And it’s that logic that makes “Shirtless Bear-Fighter!” #1 work so well. Helicopters airlift in several tons of maple syrup and flapjacks as payment. Vendrell illustrates the moment as if it were a drug deal. Shirtless runs a fingertip of syrup across his gums to check for purity, and flips through a stack flapjacks like he’s counting a wad of Benjamins.

    Vendrell’s design-sense breaths life to Leheup and Girner’s well-crafted bear puns, while alternating between over-exaggerated facial expressions and staggering moments of impact. A splash page opens the action with a beast the size of a bus rearing up in front of puny animal control officer, spraying a can of ineffectual bear-mace. It’s an awesome introduction to Vendrell’s approach. Relying less on motion, he focuses more on making sure you’re pushed back a step or two from the power of that bear’s roar. So when the brawling starts, you’re going to feel those blows connecting, regardless of whether it’s Shirtless throwing a haymaker or Shirtless getting thrown through a wall. The art-style is much more concerned with capturing force than flow. Dave Lanphear punctuates those points of contact with emphatically block-lettered sound effects. BEAR PUNCH! being a well-used highlight. And all the while, Mike Spicer’s earthy browns and greens give the experience a certain sense that these battles are the ultimate battle between man and nature.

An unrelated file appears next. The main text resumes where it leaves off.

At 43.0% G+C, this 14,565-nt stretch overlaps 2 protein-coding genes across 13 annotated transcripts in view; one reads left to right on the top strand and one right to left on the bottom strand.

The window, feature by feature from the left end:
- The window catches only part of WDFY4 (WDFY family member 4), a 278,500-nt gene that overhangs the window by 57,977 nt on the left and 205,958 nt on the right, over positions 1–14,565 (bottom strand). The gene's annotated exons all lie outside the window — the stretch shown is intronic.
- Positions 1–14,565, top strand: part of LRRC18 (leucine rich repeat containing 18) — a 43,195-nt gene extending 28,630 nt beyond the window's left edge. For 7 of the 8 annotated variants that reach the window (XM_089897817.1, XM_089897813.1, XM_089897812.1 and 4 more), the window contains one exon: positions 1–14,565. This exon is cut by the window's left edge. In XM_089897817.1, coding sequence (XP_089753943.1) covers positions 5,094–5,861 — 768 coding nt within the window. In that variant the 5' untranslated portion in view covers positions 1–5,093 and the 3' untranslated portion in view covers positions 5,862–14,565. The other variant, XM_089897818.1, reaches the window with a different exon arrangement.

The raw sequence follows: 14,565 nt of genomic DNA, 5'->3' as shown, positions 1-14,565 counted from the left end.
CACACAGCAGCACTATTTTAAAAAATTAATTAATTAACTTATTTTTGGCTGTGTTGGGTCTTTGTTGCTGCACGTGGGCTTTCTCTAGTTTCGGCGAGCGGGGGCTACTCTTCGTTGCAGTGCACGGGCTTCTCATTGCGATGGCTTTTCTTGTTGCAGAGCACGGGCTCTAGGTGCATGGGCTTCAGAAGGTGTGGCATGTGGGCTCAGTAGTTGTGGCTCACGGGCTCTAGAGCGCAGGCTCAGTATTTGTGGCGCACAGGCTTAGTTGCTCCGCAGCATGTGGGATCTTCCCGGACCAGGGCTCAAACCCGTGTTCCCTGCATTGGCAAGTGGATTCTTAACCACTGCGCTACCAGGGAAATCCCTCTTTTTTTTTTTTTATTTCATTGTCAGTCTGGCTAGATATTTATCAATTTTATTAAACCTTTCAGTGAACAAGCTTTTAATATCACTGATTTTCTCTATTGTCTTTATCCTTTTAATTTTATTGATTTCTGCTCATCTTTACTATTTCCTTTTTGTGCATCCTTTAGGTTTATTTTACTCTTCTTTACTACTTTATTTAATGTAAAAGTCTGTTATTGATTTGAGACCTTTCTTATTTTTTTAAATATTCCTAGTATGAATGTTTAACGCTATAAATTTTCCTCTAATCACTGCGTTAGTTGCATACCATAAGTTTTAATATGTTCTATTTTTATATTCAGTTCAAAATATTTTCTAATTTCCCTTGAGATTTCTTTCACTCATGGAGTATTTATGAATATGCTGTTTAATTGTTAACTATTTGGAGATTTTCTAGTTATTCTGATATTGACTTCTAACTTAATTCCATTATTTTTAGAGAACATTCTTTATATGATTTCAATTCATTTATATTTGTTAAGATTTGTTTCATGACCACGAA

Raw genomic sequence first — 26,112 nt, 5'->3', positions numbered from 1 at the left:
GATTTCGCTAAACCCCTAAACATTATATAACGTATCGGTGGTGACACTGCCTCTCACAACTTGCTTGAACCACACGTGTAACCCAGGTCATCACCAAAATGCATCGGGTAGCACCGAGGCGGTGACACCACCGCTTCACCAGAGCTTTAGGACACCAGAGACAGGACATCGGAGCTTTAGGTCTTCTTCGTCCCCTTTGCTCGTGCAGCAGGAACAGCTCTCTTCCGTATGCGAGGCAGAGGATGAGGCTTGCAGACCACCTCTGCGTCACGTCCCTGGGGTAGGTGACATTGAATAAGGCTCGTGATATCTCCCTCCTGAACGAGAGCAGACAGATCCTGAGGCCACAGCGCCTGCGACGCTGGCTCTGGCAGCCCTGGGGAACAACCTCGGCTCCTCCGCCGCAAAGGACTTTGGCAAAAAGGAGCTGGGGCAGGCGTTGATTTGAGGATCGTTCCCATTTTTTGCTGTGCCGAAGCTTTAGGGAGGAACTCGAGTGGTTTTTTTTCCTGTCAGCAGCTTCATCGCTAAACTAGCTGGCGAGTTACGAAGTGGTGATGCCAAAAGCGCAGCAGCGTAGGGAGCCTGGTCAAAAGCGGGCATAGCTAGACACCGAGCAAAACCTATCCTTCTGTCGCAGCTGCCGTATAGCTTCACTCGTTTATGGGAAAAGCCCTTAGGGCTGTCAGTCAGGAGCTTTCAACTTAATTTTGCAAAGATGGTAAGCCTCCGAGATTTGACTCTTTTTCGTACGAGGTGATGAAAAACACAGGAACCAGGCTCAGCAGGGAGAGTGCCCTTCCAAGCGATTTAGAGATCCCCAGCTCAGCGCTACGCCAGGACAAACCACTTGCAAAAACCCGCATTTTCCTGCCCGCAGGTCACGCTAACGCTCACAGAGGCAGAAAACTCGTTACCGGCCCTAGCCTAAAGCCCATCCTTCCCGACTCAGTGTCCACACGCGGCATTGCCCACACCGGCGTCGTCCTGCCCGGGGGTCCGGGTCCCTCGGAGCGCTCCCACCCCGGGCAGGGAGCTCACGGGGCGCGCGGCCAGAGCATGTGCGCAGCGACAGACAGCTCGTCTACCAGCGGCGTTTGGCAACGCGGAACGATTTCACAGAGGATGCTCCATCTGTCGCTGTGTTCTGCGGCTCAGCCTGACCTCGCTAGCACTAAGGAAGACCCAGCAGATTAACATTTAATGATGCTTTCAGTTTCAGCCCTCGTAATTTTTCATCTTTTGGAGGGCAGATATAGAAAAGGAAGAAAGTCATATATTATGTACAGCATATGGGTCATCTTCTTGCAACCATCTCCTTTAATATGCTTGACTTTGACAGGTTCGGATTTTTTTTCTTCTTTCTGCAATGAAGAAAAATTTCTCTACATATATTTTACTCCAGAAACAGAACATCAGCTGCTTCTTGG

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    The interplay between the artists and writers here is so tight that if the words fail to connect with a punchline, then the images are sure to deliver the knockout. For most of “Shirtless Bear-Fighter” #1, our hero could be named Pantsless, as he barrels from one brawl to another bear-naked. Vendrell feigns decency in the artwork by obscuring his crotch with the kind of pixelation last seen on a rerun of Cops. But the censorship is rendered relatively inert by the extended, backwards arching blur as Shirtless slams a four-pawed opponent to the ground with a crushing gut-wrench suplex.

    Bear puns and beatdowns, all wrapped in a nudist lumberjack aesthetic – granted, Shirtless does don pants by the end – that’s the currency being traded here. Straight-forward in internal logic and ridiculous in execution, it’s bloody amazing. The energy and enthusiasm on display here ensure this book fully earns that exclamation point in its title. Pop culture is littered with groups of disparate words that seemingly encapsulate all humanity’s best and worst ideas in one phrase. Monkey Knife Fight… Snakes on a Plane… Free Trampoline. Jody Leheup, Sebastian Girner and Nil Vendrell are well on their way to adding Shirtless Bear-Fighter to that illustrious cannon.

    Final Verdict: 8.5 – BEAR PUNCH!

    Kent Falkenberg

    By day, a mild mannered technical writer in Canada. By night, a milder-mannered husband and father of two. By later that night, asleep - because all that's exhausting - dreaming of a comic stack I should have read and the hockey game I shouldn't have watched.